Hummingbird Rice Mills Ltd Claimant v Suriname The Caribbean Community Defendants

CourtCaribbean Court of Justice
Docket NumberCCJ Application No OA 1 of 2011
Judgment Date23 Feb 2012
JurisdictionCaribbean States
Neutral Citation[2012] CCJ 1 OJ

[2012] CCJ 1 (OJ)

IN THE CARIBBEAN COURT OF JUSTICE

CCJ Application No OA 1 of 2011

Between
Hummingbird Rice Mills Ltd
Claimant
and
Suriname
The Caribbean Community
Defendants
THE COURT

Composed of R Nelson, A Saunders, J Wit, D Hayton and W Anderson, Judges

Having regard to the originating application filed at the Court on June 14, 2011 as amended, together with the annexures thereto, the Defence filed on behalf of the First Defendant on July 29, 2011, the Defence filed on behalf of the Second Defendant on July 29, 2011, the Reply filed on behalf of the Claimant to the Defences of the First and Second Defendants on October 31, 2011, the written submissions filed on behalf of the Claimant on November 18, 2011, the written submissions filed on behalf of the First Defendant on November 18, 2011, the written submissions filed on behalf of the Second Defendant on November 18, 2011 and to the public hearing held on December 14 and 15, 2011 And after considering the oral submissions made on behalf of:

  • The Claimant, by Mr Elvis Connor, Attorney-at-Law appearing in association with Ms Linda Greene, Attorney-at-law

  • The First Defendant, by Mr Hans Lim A Po, Attorney-at-Law

  • The Second Defendant, by Ms Safiya Ali, Ms Gladys Young and Dr Chantal Ononaiwu Attorneys-at-Law

Ms. Christlyn Moore and Mr. Christopher Sieuchand, Attorneys-at-law, being present as representatives of the State of Trinidad and Tobago, with the leave of the Court

ISSUES on the 23rd day of February, 2012 the following:

Introduction
1

These proceedings were commenced by an application filed at the Court Registry on 24th February 2011, by which Hummingbird Rice Mills Ltd. (‘the Claimant’ or ‘HRM’) sought special leave pursuant to Article 222 of the Revised Treaty of Chaguaramas (‘the Revised Treaty’ or ‘RTC’) to initiate suit against the State of Suriname (‘Suriname’ or ‘First Defendant’) and the Caribbean Community (‘The Community’ or ‘CARICOM’ or ‘Second Defendant’). A copy of the proposed originating application was annexed to the application for special leave. On 3rd June 2011, following a hearing convened for that purpose and the reading of written submissions tendered on behalf of the parties, this Court granted special leave and ordered that the costs of the application for leave abide the outcome of the proceedings.

2

Pursuant to the Original Jurisdiction Rules of this Court the Claimant filed its Originating Application with Annexures on 14th June 2011, which was in the same form as the proposed originating application but with some amendments approved by the Court.1 Suriname and The Community filed their respective written defences on 29th July 2011. A case management conference was held on 10th October 2011 at which directions were given regarding the preparation and presentation of the case. The Claimant subsequently filed a Reply dated 31st October 2011 and the parties thereafter filed written submissions.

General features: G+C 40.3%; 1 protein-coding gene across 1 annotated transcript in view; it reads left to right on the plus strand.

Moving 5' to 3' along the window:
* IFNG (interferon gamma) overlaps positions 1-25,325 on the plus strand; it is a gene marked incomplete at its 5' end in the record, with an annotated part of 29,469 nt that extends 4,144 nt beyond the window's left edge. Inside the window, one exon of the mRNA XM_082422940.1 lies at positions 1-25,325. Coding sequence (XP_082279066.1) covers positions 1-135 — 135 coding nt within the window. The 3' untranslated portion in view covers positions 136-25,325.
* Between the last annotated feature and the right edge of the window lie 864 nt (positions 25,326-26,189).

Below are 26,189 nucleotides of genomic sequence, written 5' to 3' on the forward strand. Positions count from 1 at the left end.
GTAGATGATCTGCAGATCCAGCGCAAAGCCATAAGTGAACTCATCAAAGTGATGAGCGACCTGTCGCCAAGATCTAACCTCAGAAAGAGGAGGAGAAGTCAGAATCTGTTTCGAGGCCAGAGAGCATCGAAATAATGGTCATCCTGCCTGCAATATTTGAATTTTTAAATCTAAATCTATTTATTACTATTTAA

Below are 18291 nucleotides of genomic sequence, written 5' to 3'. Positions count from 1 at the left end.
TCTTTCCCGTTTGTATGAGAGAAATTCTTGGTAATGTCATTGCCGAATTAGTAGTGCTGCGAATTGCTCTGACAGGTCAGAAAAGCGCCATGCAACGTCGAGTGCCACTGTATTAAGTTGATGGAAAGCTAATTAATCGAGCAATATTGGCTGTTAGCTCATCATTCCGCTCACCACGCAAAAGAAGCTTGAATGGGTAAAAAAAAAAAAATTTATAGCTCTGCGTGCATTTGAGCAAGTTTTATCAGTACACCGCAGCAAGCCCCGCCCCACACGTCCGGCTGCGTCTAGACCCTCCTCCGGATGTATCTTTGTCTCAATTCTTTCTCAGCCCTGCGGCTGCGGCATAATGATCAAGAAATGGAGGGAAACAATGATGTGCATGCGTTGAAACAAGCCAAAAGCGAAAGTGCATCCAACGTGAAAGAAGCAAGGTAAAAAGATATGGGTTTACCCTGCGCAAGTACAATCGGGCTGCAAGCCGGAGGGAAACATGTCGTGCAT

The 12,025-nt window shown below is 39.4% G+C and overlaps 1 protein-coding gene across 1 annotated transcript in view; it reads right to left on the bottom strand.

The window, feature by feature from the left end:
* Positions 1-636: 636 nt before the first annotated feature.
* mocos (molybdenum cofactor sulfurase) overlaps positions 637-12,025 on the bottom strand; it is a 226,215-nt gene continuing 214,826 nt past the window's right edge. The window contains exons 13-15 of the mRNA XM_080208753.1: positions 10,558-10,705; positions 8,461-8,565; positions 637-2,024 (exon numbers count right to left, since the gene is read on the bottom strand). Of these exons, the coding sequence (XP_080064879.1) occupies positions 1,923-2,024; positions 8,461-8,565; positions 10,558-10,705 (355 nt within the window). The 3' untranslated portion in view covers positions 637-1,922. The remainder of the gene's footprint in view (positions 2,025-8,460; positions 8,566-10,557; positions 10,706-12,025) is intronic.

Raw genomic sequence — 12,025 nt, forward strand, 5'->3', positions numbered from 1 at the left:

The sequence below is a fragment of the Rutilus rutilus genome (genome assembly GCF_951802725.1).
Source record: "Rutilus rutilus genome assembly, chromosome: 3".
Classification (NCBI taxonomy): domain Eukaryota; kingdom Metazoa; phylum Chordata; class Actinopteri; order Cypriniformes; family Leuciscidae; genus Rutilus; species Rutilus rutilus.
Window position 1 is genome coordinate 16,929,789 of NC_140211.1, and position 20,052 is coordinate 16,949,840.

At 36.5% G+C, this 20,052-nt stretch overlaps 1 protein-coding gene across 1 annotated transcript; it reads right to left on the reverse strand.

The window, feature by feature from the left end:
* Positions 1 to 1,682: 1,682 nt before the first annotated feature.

3

The Amended Originating Application was heard on 14th and 15th December 2011, at the Seat of the Court. Oral testimony was received from three witnesses: Mr. Jaiprakash Benie, the CEO and Chairman of the Claimant; Ms. Heather Camille Job, an Export/Logistic Manager of the Claimant; and Mr. Rajin Ramkissoon, a Chartered Accountant who was the External Accountant for the

Claimant. The testimony, which was based on previously submitted written witness statements, was tested in cross-examination.
The factual background
4

The Claimant is a limited liability company which was incorporated under the laws of Trinidad and Tobago on 24th March 1995 and which engages in the sale and distribution of flour. By virtue of section 5 of the Companies Act 1995 of Trinidad and Tobago,2 HRM and other companies in the group controlled by the CEO and Chairman of HRM are considered to be ‘affiliated corporations’. In 2007 the Claimant changed its name to Caribbean Flour Mills Limited and traded as such until September 2010 when it reverted to being HRM. An affiliated company, Transit Shipping Agency Limited, incorporated in 2009 but which had carried on no business activity, then changed its name to Caribbean Flour Mills Limited. The main operation of the group of affiliates is the production and sale of rice and flour. In particular, Republic Grains Investments Limited engages in the production of flour but distributes it through HRM which sold the flour in its own name and then in its new name of Caribbean Flour Mills Limited. Indeed, after changing its name in September 2010 back to HRM, sales of flour were made to persons under invoices in the name of Caribbean Flour Mills Limited, the new name of Transit Shipping Agency Limited. It is unclear whether Caribbean Flour Mills Limited was acting for itself as principal or as agent for HRM. It became apparent from the documentation and the evidence of HRM's three witnesses that in paying bills and in receipts from invoices insufficient attention was paid to the separateness of the individual companies' debts and entitlements.